Wounded warriors: Afghanistan trauma takes a greater toll on military careers than other disorders

Canadians who returned from Afghanistan bearing psychic scars find themselves traumatized and out of the military in far greater numbers than counterparts suffering from mental illnesses unrelated to the Afghan mission.

David Boulos, an epidemiologist with the Mental Health Department of National Defence, tracked thousands of military personnel in the years following their deployment.

Not only are people with Afghanistan-related mental disorders more likely to be professionally sidelined than people who don’t have mental illness, his research shows, they’re “medically released” from the military at more than double the rate of people with mental disorders not deemed to be caused by Afghan deployment.

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Boulos’s findings, published in the Canadian Journal of Psychiatry last month, build on previous work underscoring Canada’s failure to treat and reintegrate people whose war wounds aren’t visible.

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The extent of those wounds is at the fore again this week, with Prince Harry and Prime Minister Justin Trudeau kicking off the countdown to the 2017 Invictus Games — a sports competition for ill and injured troops.

Auditor General Michael Ferguson highlighted Canada’s struggles to rein in soldiers’ suffering in his latest report, which urged Veterans Affairs to rein in spending on its medical marijuana program.

But if people with diseases of the brain remain marginalized in an environment that prizes toughness, people who owe their diseases to Afghan service are even more marginalized.

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The cause could be as simple as Afghanistan’s punishing combat environment. Other studies have found correlations between incidence of mental disorders and the danger or stress associated with different Afghan locations, Boulos says: Kandahar tops the list, followed by Kabul.

Boulos and his colleagues tracked personnel from a variety of deployments: Some went to Kandahar; others to Kabul or elsewhere in Afghanistan; others to the United Arab Emirates or the Arabian Gulf or elsewhere in the Middle East or to an “unspecified location.”

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It’s extremely difficult to identify a mental disorder’s cause. Boulos used designations the Canadian Forces’ mental health clinicians gave their patients and divided individuals he studied with mental disorders into two groups: the people whose illnesses clinicians deemed “Afghanistan-related,” and everyone else.

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“As part of their duties they need to make a judgment as to whether a diagnosis may be related to a deployment or not,” Boulos said in an interview.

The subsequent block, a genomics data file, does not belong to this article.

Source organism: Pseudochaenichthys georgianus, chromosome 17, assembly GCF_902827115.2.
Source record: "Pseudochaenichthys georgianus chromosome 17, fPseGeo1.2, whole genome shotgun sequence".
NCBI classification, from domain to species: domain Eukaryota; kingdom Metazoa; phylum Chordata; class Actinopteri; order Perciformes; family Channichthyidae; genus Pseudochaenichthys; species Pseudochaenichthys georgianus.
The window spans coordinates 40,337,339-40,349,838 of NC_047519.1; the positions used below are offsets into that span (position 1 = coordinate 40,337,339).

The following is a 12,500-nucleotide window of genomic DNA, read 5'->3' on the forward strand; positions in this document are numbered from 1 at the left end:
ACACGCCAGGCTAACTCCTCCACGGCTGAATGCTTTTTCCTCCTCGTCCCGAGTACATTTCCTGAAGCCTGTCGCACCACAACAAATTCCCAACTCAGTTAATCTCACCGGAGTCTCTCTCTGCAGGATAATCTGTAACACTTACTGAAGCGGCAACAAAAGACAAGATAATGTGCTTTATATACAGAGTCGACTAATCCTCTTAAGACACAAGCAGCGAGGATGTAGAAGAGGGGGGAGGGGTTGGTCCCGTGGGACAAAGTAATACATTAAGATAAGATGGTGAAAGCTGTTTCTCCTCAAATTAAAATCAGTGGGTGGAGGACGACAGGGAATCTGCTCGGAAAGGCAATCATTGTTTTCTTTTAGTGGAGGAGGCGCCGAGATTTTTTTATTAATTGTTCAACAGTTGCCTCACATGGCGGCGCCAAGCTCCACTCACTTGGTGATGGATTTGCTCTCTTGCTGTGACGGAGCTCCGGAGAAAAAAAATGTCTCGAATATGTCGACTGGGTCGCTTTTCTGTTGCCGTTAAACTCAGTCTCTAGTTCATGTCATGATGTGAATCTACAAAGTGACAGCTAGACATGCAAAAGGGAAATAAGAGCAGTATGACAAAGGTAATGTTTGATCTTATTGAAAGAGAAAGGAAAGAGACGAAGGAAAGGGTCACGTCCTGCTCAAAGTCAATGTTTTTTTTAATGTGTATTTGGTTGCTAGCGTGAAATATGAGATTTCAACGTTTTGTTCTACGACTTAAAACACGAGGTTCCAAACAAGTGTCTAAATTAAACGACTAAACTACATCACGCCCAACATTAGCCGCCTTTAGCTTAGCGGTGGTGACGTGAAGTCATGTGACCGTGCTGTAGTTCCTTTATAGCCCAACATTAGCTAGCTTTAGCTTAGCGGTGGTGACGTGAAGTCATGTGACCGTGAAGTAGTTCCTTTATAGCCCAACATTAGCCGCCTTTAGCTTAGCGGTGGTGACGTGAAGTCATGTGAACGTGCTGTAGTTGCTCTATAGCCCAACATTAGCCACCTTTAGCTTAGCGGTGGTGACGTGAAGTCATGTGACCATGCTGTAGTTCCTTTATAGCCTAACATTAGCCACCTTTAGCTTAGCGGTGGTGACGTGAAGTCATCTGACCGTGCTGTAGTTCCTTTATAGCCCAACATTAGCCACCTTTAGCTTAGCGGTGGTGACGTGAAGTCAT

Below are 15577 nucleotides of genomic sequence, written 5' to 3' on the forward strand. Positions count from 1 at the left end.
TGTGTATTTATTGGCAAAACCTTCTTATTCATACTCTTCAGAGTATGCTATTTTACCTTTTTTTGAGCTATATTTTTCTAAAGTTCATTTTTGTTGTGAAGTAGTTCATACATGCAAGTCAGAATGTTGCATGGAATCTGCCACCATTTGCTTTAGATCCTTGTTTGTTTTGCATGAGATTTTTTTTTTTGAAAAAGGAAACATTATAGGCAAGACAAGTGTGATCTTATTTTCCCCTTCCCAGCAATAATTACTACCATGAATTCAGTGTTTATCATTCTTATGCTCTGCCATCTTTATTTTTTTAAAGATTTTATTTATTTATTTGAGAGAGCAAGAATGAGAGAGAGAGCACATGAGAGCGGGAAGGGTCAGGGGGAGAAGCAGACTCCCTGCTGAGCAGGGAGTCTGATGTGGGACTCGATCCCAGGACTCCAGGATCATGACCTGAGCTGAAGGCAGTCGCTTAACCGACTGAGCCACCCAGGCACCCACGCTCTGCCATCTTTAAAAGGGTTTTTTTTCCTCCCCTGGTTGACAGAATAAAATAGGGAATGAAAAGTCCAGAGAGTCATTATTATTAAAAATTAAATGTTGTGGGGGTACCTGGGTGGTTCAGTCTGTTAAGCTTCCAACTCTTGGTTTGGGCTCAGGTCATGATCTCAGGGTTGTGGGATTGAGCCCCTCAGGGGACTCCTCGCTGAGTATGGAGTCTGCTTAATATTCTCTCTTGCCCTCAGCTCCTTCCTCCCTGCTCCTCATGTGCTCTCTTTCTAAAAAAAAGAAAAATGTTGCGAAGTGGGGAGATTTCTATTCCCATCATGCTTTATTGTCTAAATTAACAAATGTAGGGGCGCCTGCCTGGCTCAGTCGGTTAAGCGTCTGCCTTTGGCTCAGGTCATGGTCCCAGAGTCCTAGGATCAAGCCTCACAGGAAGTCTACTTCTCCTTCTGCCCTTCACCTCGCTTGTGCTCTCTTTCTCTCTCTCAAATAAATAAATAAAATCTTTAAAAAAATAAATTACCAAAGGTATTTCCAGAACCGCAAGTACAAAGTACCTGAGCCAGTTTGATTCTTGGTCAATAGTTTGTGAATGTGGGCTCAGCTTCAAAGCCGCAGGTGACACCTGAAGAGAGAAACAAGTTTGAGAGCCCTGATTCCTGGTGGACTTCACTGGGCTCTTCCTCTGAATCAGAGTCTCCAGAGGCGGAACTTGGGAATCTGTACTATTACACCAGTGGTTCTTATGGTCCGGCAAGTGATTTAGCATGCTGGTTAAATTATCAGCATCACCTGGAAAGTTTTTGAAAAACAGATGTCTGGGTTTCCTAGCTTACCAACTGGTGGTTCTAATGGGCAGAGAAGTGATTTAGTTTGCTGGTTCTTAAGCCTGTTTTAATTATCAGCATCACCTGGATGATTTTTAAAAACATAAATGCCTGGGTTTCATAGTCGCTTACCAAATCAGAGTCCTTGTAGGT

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Almost four times as many people with Afghanistan-related illnesses had post-traumatic stress disorder: 59.3 per cent, compared to 15.8 per cent of people with unrelated mental disorders.

The Canadian Forces’ “Universality of Service” requirement sets strict benchmarks all its personnel are expected to meet, with the implication being that they can be deployed anywhere at any time to do just about anything.

People with brains sickened thanks to Afghan service are the least likely to meet those expectations.

More than four in 10 (40.9 per cent) of them were found to have a “career-limiting” medical condition, compared to 23.6 per cent of people with other mental disorders.

The first finding that someone’s in violation of “Universality of Service” doesn’t mean you’re out of the military right away, said Boulos, adding it’s  “kind of a precursor, a warning.”

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People with Afghan-related mental disorders scored dangerously on two of six universality categories in particular, Boulos said: They’re found to be less flexible geographically, less able to move far away with minimal clinical support; and less likely to be found fit under the Canadian Forces’ required occupational skill set.

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Sometimes there are accommodations made, occupations found that are better-suited to people who return from combat wounded in a million different ways.

But if you’re continually found not to meet that universality benchmark, you’re out — “medically released” from the Canadian Forces.

And here, too, people with mental illness from their service in Afghanistan are grossly over-represented: 29 per cent of them had been medically released within five years of their diagnosis, compared to 13 per cent of individuals with other mental disorders.

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It it inevitable that deployment to a challenging combat zone will derail a military career?

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National Defence could be more flexible in its “Universality of Service” requirements — a bit more accommodating of wounded warriors’ limitations.

But that can only go so far, Boulos said.

“The universality of service is kind of to protect the individual as well as to protect those around the individual.”

There are also more steps being taken on the prevention side, Boulos said.

“They have been trying to build up resilience, mental health resilience, in their members, so let’s say they were exposed to a trauma-inducing event, it would be less stress-causing.”

And a lot of it comes back to getting sick people the best possible treatment as soon as possible.

“You’d want to ensure individuals get the quality of care they need.”

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